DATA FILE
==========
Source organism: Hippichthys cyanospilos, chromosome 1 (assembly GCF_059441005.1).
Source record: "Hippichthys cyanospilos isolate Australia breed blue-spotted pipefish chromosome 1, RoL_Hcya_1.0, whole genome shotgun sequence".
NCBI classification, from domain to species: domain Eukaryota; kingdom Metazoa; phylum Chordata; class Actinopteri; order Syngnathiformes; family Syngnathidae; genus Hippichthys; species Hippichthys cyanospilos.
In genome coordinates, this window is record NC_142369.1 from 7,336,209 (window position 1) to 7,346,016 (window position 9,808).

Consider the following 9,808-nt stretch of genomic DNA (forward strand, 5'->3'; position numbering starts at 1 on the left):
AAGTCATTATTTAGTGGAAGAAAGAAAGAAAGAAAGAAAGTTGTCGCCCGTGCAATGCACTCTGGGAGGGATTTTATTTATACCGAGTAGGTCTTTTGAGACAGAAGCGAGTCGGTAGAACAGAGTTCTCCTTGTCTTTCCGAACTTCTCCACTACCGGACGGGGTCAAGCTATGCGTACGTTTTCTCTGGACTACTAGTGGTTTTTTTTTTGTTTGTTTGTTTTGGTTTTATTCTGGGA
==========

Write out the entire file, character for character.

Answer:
Source organism: Hippichthys cyanospilos, chromosome 1 (assembly GCF_059441005.1).
Source record: "Hippichthys cyanospilos isolate Australia breed blue-spotted pipefish chromosome 1, RoL_Hcya_1.0, whole genome shotgun sequence".
NCBI classification, from domain to species: domain Eukaryota; kingdom Metazoa; phylum Chordata; class Actinopteri; order Syngnathiformes; family Syngnathidae; genus Hippichthys; species Hippichthys cyanospilos.
In genome coordinates, this window is record NC_142369.1 from 7,336,209 (window position 1) to 7,346,016 (window position 9,808).

Consider the following 9,808-nt stretch of genomic DNA (forward strand, 5'->3'; position numbering starts at 1 on the left):
AAGTCATTATTTAGTGGAAGAAAGAAAGAAAGAAAGAAAGTTGTCGCCCGTGCAATGCACTCTGGGAGGGATTTTATTTATACCGAGTAGGTCTTTTGAGACAGAAGCGAGTCGGTAGAACAGAGTTCTCCTTGTCTTTCCGAACTTCTCCACTACCGGACGGGGTCAAGCTATGCGTACGTTTTCTCTGGACTACTAGTGGTTTTTTTTTTGTTTGTTTGTTTTGGTTTTATTCTGGGA